We have no difficulty in assenting to the principle volenti non fit injuria ; but, it is obvious, that this mode of disposing of the matter virtually admits, and that in the strongest manner, the natural and common law right of the father to the custody of his children, which is, however, to say the least of it, if not quite inconsistent,

fficult to reconcile with the doctrine of the Court of Chancery. Nor is the difficulty obviated by the distinction often adverted to, that the existence of a conmon law right is consistent with the controlling power of a Court of Equity. The power here exercised is not that of controlling, but of destroying ; since the restraint of the right is, in this particular instance, of a nature totally inconsistent with its existence.

To return to the decision of Butler v. Freeman. The father in that case stood in no adverse position to the power of the Court, which was not asserting its authority to destroy his paternal rights; but the question was, whether it was a contempt to marry a ward

yet rather

of the Court, although the father of that ward were living. The very terms of the question strongly recognised the paternal power. Lord Hardwicke seems to be perplexed in selecting the grounds of the general jurisdiction of the Court in the case of infants, and he is, as we bave already remarked, rather at variance with himself in the years 1737 and 1756. In the year 1737 he observed, “ this Court has the care and ordering of infants; and though, by Act of Parliament, the Court of Wards had a particular power over them and lunatics, yet, in every other respect, the law as to infants continued as before, and as the Statute of 12 Car. 2. c. 24. has dissolved the Court of Wards and Liveries, the power of this Court over infants is resulted back to them again.” (Hill v. Turner, Atk. 516.) Let us see how this accords with Lord Hardwicke's doctrine in 1756. He states, that an objection had been made to the interference of the Court on the ground, that “the plaintiff's father is alive, and nobody can have the guardianship of him by reason of the patria potentia ; consequently this Court has not, and if so, the Court cannot interfere. But (he adds) this Court does not act on the foot of guardianship, or wardship: the latter is totally taken away by the Statute Car. 2; and without claiming the former, and disclaiming the latler, the Court has a general right delegated by the Crown, as pater patriæ, to interpose in particular cases for the benefit of such as are incapable to protect themselves: and, it is no objection, that the father of such persons be living, for infants in the life of their father sue by prochein amy, and defend by guardian.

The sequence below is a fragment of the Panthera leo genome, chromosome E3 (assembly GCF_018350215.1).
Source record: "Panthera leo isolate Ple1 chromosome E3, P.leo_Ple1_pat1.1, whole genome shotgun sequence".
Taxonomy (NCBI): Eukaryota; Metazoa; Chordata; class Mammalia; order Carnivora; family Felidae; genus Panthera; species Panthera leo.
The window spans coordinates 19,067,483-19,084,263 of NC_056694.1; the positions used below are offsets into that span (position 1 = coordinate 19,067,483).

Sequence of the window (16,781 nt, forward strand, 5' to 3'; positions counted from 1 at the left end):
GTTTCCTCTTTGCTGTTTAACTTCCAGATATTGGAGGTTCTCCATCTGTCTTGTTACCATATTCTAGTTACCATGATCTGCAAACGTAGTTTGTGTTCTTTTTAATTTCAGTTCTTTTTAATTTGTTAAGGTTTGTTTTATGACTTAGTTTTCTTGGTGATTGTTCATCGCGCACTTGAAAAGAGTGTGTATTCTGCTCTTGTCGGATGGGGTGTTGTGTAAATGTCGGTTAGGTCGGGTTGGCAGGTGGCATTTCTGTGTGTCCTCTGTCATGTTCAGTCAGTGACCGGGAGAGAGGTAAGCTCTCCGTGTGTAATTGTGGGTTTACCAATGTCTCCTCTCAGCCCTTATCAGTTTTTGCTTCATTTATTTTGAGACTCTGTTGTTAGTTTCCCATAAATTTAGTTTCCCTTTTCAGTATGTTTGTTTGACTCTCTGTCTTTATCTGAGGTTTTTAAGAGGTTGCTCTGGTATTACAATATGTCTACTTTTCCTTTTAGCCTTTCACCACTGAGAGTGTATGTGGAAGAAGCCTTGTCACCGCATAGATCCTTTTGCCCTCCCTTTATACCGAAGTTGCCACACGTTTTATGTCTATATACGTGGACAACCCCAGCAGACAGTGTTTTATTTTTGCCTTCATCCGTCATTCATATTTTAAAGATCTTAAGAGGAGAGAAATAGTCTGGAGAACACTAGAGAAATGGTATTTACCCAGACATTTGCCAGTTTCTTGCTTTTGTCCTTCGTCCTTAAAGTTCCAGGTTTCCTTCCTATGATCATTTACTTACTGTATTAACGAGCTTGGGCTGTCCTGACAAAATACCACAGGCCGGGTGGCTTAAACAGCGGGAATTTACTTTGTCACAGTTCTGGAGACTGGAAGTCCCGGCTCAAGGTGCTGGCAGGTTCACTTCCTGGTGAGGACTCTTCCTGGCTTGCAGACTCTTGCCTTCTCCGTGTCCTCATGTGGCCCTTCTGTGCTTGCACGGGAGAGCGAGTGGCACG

This Court will protect the estate of the infant against the father, and prevent its coming into the father's hands. It is adınitted, the Court has interfered where there has been a testamentary guardian. I see vo difference between the cases. A testamentary guardian by the statute has all the remedies at law which a father has. But, I own, there must be a ground to bring the matter before the Court; and therefore, if the father be living and no suit instituted here, the Court cannot, in this summary way, inflict punishment." Though much of this reasoning be open to very considerable observation, we merely introduce it for the purpose, once for all, of making a remark which is quite as applicable to several of the subsequent cases, when they speak of the patria potestas, or pater patriæ power; namely, that there is an extraordiDary anxiety evinced by Lord Hardwicke, although he talk in large terms of that particular power, to find out some other foundation on which by possibility bis judgment could rest, independently of such dangerous and questionable ground. It assuredly is not too much to say, that this implies a very considerable distrust on the part of that great judge in the parens patria power, as a legitimaie ground of the jurisdiction : for, if he had felt that the power of the Crown, as parens patria, existing in the Court, was unquestionable, the very terms in which it is stated are quite extensive enough to supersede the necessity of recurring to any other ground on which to rest the jurisdiction. To proceed-whether in Butler v. Freeman there was, or not, a right application of the supposed power of the Court, we must observe, it was not an application of it adversely to the father, and for the purpose of depriving him of the custody of the child. It unfortunately happens that we are left wholly without the opinion of Lord Hurdwicke on the question, whether, assuming the doctrine with respect to the original existence of the power of the King as pater patriæ, and its being devolved on the Court of Chancery as indisputable, it could from thence be deduced, that the Court had the power of depriving a father of the custody of his child. Lord Hardwicke, in Butler v. Freeman, was not called on to consider this question, and he merely decided that it was a contempt to marry a ward of the Court, although the father of such ward were living; and as he was obliged to resort to the doctrine of the King's power as pater patria, and likewise to other reasoning, (the father being the natural guardian of the infant,) to support his jurisdiction, this affords a strong argument in favor of the paternal right. The abstract question, of the power of the Court of Chancery to deprive a father of the custody of his child, seems, in some measure, to have come before Lord Thurlow in Powell v. Cleaver, 2 Bro. C. C. 500, which was decided in the year 1789. The question, in that case, involved the right of a stranger to appoint a guardian to an infant, whilst the father was alive.